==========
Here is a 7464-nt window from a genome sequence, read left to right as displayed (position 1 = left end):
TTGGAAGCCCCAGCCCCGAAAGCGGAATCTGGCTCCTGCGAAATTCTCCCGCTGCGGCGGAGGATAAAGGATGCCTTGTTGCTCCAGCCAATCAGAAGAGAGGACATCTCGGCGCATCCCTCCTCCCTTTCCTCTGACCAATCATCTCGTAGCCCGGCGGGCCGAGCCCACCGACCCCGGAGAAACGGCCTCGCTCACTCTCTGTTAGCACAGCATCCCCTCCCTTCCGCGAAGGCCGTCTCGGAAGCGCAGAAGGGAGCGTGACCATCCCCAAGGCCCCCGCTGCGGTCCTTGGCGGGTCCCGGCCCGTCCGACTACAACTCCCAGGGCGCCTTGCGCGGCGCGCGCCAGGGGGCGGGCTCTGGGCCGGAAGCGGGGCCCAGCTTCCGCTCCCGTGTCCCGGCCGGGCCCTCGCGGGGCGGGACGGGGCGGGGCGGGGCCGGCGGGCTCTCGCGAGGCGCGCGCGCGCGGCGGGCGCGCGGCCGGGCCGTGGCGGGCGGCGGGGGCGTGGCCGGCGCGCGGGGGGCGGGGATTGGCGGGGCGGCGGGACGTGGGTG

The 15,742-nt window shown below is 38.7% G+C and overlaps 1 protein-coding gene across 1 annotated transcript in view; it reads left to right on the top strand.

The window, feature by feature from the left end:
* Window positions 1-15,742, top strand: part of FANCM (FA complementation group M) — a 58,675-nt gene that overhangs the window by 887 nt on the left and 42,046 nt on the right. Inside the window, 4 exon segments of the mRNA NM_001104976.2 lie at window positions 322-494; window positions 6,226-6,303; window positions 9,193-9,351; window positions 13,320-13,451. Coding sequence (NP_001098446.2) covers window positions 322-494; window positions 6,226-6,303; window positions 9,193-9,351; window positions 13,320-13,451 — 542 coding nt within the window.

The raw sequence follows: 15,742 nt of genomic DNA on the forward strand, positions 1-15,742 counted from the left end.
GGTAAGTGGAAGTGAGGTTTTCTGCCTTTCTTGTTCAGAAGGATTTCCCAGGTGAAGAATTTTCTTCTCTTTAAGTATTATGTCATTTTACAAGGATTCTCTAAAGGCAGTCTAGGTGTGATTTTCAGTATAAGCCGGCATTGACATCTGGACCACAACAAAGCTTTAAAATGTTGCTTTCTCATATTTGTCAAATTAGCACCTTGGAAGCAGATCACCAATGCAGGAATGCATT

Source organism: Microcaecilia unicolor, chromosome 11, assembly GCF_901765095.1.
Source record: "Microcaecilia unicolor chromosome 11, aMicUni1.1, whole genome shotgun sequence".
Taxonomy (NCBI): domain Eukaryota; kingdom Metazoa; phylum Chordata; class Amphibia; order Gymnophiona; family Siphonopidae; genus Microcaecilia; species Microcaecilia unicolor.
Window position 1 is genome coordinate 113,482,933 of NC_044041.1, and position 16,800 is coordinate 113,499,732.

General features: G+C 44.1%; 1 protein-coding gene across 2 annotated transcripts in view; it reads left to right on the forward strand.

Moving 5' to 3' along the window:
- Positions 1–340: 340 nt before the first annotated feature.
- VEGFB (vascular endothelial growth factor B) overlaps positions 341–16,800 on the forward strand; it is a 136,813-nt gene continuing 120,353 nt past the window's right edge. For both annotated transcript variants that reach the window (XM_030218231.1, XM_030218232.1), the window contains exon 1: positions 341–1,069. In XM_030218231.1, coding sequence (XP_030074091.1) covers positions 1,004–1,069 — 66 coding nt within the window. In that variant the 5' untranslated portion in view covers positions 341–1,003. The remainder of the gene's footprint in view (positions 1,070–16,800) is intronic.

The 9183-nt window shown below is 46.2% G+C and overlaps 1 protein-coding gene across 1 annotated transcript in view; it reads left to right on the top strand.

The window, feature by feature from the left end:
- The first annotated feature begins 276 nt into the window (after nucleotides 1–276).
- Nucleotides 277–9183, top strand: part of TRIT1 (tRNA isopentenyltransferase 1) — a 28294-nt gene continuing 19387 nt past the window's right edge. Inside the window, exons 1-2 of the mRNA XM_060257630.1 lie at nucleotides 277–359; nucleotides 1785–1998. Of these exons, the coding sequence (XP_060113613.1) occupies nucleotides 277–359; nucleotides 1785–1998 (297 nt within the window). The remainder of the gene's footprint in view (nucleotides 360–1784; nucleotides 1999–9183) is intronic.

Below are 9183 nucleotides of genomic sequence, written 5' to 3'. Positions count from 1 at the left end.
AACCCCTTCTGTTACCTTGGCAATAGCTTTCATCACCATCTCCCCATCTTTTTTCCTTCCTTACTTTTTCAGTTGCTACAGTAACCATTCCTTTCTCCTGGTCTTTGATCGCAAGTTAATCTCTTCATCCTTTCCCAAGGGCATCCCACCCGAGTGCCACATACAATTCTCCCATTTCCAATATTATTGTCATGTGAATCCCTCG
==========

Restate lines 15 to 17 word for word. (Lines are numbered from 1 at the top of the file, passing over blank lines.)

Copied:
- VEGFB (vascular endothelial growth factor B) overlaps positions 341–16,800 on the forward strand; it is a 136,813-nt gene continuing 120,353 nt past the window's right edge. For both annotated transcript variants that reach the window (XM_030218231.1, XM_030218232.1), the window contains exon 1: positions 341–1,069. In XM_030218231.1, coding sequence (XP_030074091.1) covers positions 1,004–1,069 — 66 coding nt within the window. In that variant the 5' untranslated portion in view covers positions 341–1,003. The remainder of the gene's footprint in view (positions 1,070–16,800) is intronic.

The 9183-nt window shown below is 46.2% G+C and overlaps 1 protein-coding gene across 1 annotated transcript in view; it reads left to right on the top strand.

The window, feature by feature from the left end: